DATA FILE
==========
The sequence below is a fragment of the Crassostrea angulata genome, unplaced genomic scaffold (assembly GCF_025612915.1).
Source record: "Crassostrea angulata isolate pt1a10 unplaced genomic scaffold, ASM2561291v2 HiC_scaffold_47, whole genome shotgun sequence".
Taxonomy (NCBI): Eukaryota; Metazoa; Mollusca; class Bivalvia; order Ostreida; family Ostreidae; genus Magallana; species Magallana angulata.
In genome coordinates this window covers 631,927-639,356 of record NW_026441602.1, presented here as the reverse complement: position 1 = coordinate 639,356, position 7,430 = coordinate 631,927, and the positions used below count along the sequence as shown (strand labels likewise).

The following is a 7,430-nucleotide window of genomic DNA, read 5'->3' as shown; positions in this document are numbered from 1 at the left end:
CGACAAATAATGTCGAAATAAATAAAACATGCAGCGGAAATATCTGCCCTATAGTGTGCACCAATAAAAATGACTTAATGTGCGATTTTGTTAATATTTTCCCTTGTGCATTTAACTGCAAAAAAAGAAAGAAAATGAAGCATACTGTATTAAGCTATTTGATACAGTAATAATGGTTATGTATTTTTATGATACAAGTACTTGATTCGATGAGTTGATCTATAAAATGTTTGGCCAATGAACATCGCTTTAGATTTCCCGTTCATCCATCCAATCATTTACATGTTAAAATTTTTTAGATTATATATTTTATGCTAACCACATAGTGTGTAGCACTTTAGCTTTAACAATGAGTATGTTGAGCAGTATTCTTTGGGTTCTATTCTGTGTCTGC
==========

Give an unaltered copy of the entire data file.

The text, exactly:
The sequence below is a fragment of the Crassostrea angulata genome, unplaced genomic scaffold (assembly GCF_025612915.1).
Source record: "Crassostrea angulata isolate pt1a10 unplaced genomic scaffold, ASM2561291v2 HiC_scaffold_47, whole genome shotgun sequence".
Taxonomy (NCBI): Eukaryota; Metazoa; Mollusca; class Bivalvia; order Ostreida; family Ostreidae; genus Magallana; species Magallana angulata.
In genome coordinates this window covers 631,927-639,356 of record NW_026441602.1, presented here as the reverse complement: position 1 = coordinate 639,356, position 7,430 = coordinate 631,927, and the positions used below count along the sequence as shown (strand labels likewise).

The following is a 7,430-nucleotide window of genomic DNA, read 5'->3' as shown; positions in this document are numbered from 1 at the left end:
CGACAAATAATGTCGAAATAAATAAAACATGCAGCGGAAATATCTGCCCTATAGTGTGCACCAATAAAAATGACTTAATGTGCGATTTTGTTAATATTTTCCCTTGTGCATTTAACTGCAAAAAAAGAAAGAAAATGAAGCATACTGTATTAAGCTATTTGATACAGTAATAATGGTTATGTATTTTTATGATACAAGTACTTGATTCGATGAGTTGATCTATAAAATGTTTGGCCAATGAACATCGCTTTAGATTTCCCGTTCATCCATCCAATCATTTACATGTTAAAATTTTTTAGATTATATATTTTATGCTAACCACATAGTGTGTAGCACTTTAGCTTTAACAATGAGTATGTTGAGCAGTATTCTTTGGGTTCTATTCTGTGTCTGC